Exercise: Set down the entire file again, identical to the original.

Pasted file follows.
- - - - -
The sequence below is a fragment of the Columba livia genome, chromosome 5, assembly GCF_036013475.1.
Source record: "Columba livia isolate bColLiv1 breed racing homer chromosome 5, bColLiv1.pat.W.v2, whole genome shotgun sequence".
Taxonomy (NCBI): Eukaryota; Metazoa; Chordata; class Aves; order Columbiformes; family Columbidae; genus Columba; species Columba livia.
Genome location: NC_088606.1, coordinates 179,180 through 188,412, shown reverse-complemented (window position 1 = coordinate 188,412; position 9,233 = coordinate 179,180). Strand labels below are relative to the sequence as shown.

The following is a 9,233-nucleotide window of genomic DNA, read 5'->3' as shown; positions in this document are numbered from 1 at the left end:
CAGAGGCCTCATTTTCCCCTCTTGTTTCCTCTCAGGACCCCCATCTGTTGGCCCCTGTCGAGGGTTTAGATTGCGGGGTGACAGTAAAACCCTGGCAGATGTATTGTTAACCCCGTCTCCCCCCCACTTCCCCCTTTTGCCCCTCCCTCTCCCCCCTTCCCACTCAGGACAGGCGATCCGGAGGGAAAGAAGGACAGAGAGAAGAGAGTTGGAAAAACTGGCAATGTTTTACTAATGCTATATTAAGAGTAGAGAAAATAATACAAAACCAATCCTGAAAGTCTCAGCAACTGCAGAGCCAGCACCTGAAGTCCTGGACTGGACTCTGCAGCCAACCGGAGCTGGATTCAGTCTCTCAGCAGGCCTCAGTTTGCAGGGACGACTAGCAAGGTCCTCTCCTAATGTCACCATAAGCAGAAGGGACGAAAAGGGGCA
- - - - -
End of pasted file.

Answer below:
The sequence below is a fragment of the Columba livia genome, chromosome 5, assembly GCF_036013475.1.
Source record: "Columba livia isolate bColLiv1 breed racing homer chromosome 5, bColLiv1.pat.W.v2, whole genome shotgun sequence".
Taxonomy (NCBI): Eukaryota; Metazoa; Chordata; class Aves; order Columbiformes; family Columbidae; genus Columba; species Columba livia.
Genome location: NC_088606.1, coordinates 179,180 through 188,412, shown reverse-complemented (window position 1 = coordinate 188,412; position 9,233 = coordinate 179,180). Strand labels below are relative to the sequence as shown.

The following is a 9,233-nucleotide window of genomic DNA, read 5'->3' as shown; positions in this document are numbered from 1 at the left end:
CAGAGGCCTCATTTTCCCCTCTTGTTTCCTCTCAGGACCCCCATCTGTTGGCCCCTGTCGAGGGTTTAGATTGCGGGGTGACAGTAAAACCCTGGCAGATGTATTGTTAACCCCGTCTCCCCCCCACTTCCCCCTTTTGCCCCTCCCTCTCCCCCCTTCCCACTCAGGACAGGCGATCCGGAGGGAAAGAAGGACAGAGAGAAGAGAGTTGGAAAAACTGGCAATGTTTTACTAATGCTATATTAAGAGTAGAGAAAATAATACAAAACCAATCCTGAAAGTCTCAGCAACTGCAGAGCCAGCACCTGAAGTCCTGGACTGGACTCTGCAGCCAACCGGAGCTGGATTCAGTCTCTCAGCAGGCCTCAGTTTGCAGGGACGACTAGCAAGGTCCTCTCCTAATGTCACCATAAGCAGAAGGGACGAAAAGGGGCA